I rang the front door bell and the somewhat groovy mom answered the door.  She is a petite woman with a yoga instructor vibe.  I expected her to be surprised and horrified about what her kids were up to in my yard.  I told her that I came home to find a whimpering bleeding squirrel hauling its back legs behind it in my yard, and I was there about a second before my dogs did something horrible to it.  This is when I was thrown a curveball.  She started to laugh and covered her mouth with her hand in a demure fashion.  “Oh hahahaha!  I’m sorry!  I know the way it is with hounds! Hahahaha!”  This was not what I was expecting.  The only issue in this scenario to her was the silly notion that the dogs ripping an injured animal apart might be seen to some as gruesome.

I live in a subdivision, not a ranch.  We don’t have hunters in tree stands waiting for elk to sashay by.  I tried to explain how I was uninterested in finding injured animals in my backyard, I was uninterested in my dogs ripping these creatures apart, and further suggested that perhaps the behavior of her boys may be a bit cruel to abandon wounded animals.  She corrected me in the way all suburban mothers do, as it probably wasn’t her boys as she had instructed them to “always finish the animal off when they take target practice”.  While I was not surprised at her denial that the boys were involved (I have never seen a suburban mother seriously consider that her damaged child might have done anything they have been caught red handed doing.  In fact, I will bet Dahmer’s mom still considers him a good boy.), I was surprised at the term of “finished off”.  Had she seen too many mafia movies?  What the fuck was that?  Who has a mother that talks about “finishing off” little animals?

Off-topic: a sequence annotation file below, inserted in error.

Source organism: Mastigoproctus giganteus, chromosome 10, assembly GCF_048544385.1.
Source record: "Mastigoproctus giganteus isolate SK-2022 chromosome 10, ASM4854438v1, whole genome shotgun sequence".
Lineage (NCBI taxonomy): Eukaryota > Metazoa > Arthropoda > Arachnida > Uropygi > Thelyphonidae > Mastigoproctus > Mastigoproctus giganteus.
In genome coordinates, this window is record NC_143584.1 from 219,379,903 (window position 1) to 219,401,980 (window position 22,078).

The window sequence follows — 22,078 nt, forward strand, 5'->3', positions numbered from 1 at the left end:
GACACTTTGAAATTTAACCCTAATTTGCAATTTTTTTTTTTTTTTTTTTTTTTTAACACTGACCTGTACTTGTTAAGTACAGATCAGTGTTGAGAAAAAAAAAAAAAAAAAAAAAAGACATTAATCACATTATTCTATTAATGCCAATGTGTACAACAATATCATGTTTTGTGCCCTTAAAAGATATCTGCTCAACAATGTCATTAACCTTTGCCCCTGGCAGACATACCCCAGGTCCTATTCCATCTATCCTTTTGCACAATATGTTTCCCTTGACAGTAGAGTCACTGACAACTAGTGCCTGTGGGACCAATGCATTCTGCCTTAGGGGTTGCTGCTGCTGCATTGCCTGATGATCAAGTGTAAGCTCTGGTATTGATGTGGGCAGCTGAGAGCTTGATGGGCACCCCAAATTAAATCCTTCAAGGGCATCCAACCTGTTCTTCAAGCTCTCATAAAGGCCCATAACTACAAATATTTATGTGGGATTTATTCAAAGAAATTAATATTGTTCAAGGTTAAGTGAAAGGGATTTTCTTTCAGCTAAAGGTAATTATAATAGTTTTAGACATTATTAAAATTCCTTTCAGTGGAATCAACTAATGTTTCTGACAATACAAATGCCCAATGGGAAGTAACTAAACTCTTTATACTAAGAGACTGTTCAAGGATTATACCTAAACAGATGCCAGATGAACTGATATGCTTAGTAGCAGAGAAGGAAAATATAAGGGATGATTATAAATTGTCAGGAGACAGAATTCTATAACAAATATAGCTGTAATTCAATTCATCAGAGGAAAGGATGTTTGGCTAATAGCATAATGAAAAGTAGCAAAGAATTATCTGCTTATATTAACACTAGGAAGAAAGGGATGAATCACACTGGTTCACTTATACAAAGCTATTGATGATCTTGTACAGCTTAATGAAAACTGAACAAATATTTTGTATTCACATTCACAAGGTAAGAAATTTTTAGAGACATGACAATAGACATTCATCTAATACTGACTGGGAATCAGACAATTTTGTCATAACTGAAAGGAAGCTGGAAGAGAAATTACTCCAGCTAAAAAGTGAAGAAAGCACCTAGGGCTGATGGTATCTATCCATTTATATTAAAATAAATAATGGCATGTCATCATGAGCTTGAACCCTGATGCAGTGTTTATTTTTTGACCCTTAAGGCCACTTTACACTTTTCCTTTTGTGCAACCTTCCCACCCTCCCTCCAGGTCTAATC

I walked back to my house in a bit of a daze.  I don’t think I had made any point.  Wait, I know I didn’t make any point.  I walked over to the squirrel, which had now wedged itself between the fence and a large tree.  His body heaved from the effort.  His mouth was now slightly agape, his eyes staring at me, now three flies on his wound.  I did not want to kill this squirrel.  I also did not want to leave this squirrel in this condition.  I hated the people that lived behind me for putting me in this position.  I hated them.  I decided the lesser of two evils was to kill the squirrel.  I went to the garage to figure out the quickest and most merciful way to do it.